4 Father’s Day holidays without my Dad.
I understand why holidays can be a difficult time, more difficult than most other days. Celebrations marked by time spent with loved ones become a painful reminder that the loved one is no longer there. Shopping for cards, one must do their best to avoid certain sections or else risk falling apart in the aisle. Looking at social media feeds, one must ignore the unavoidable pangs of grief, and yes sometimes jealousy, from the posts of others who have not experienced the same loss.
This Father’s Day I will celebrate my husband, a wonderful father to our girls. But I will also miss my dad, and the loss that has numbed over time will feel fresh; a re-opened wound, the pain sharp again. Over the last few years as holidays, birthdays, and special moments come and go without my dad, I’ve learned that there is a salve to ease the wound when it becomes too painful.
At my dad’s funeral, one of the best gifts I ever could have been given were the stories people shared about him. From the touching to the hilarious, the memories people shared about my dad were like sandbags of grace, shoring up the flood of grief threatening to spill over and wash me away.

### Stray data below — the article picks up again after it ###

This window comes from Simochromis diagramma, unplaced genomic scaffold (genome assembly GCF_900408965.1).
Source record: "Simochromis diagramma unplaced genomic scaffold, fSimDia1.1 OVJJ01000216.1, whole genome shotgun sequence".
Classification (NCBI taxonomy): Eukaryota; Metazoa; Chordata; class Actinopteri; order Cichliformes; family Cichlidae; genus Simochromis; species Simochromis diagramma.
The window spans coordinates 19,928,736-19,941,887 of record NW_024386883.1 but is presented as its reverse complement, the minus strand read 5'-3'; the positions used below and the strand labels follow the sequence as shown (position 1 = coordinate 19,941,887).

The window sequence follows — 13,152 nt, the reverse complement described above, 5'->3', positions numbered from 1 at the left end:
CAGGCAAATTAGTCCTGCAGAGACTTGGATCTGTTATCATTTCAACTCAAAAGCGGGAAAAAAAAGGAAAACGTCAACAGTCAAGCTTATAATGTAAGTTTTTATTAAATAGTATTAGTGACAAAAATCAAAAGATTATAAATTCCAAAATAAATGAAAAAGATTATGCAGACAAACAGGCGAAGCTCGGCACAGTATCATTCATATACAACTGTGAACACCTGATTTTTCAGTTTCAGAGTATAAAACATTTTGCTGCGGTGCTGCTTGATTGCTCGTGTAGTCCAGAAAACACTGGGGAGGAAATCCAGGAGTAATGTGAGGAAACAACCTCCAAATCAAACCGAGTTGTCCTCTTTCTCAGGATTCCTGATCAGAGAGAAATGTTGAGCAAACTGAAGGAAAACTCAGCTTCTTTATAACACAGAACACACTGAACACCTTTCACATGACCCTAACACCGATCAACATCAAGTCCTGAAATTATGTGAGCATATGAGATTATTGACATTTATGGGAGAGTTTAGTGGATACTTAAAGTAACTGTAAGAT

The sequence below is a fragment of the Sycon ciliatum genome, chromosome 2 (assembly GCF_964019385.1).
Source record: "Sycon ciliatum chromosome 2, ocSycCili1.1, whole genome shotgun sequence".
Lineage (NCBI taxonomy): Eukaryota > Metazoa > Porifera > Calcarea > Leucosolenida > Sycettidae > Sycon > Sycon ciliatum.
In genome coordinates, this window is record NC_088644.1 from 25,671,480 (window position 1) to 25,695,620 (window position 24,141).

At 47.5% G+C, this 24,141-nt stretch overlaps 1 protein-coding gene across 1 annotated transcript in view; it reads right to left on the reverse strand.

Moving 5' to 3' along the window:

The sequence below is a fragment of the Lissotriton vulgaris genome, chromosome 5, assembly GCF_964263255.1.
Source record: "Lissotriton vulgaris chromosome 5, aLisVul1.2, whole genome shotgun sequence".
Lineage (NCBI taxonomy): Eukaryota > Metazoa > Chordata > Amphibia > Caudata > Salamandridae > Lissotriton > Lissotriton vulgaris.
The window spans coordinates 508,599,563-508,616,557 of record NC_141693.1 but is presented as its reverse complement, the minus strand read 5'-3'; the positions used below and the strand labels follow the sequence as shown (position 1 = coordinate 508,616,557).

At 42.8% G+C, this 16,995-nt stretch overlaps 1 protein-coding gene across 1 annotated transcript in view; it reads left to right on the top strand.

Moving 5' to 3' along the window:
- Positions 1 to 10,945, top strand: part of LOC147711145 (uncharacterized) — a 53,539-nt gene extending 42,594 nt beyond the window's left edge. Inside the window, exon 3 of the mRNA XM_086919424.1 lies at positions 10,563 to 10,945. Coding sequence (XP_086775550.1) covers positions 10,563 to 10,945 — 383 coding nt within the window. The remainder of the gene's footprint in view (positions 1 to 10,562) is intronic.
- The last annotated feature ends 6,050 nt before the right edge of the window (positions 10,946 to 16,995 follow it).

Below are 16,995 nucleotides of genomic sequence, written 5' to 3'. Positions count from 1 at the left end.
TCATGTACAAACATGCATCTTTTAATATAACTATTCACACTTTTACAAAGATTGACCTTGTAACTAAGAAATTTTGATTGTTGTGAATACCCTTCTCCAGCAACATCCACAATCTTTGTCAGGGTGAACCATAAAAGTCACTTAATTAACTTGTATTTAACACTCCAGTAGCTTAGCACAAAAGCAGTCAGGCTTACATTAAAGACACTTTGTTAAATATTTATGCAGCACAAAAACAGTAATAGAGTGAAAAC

So to honor my dad, and to ease the ache I’m feeling right now, on the eve of another Father’s Day without him, I’m going to share a story.
My dad was the kind of guy who never did anything half-way. If he developed an interest in something, he was invested 110%. One of his lifelong passions was astronomy. He was fascinated by the moon and planets and the endless possibilities of space. When I was very little, my dad decided he wanted a telescope. So does the man flip through a Sears catalog and order himself one? No. He decides he’ll build his own. A Journeyman Tool&Die maker, my dad was good with his hands, and quite good at designing stuff. So over time, piece by piece, his created and built his own telescope.
Later, when I was a teenager, my dad revived his hobby. This time, just building a telescope wasn’t enough. This time he decided to build an entire freaking planetarium in our back yard.
I miss my dad. At his funeral, I too shared some stories. Among them was how my dad taught me how to find constellations in the night sky. It’s been years and years since he first showed me how to spot the line of Orion’s belt, or the zig-zag shape of Cassiopeia, but when I look up at the night sky and study the vast expanse above me, I am that little girl again, laying on the picnic bench (that my dad built) and studying the stars… listening to his voice… hearing his stories.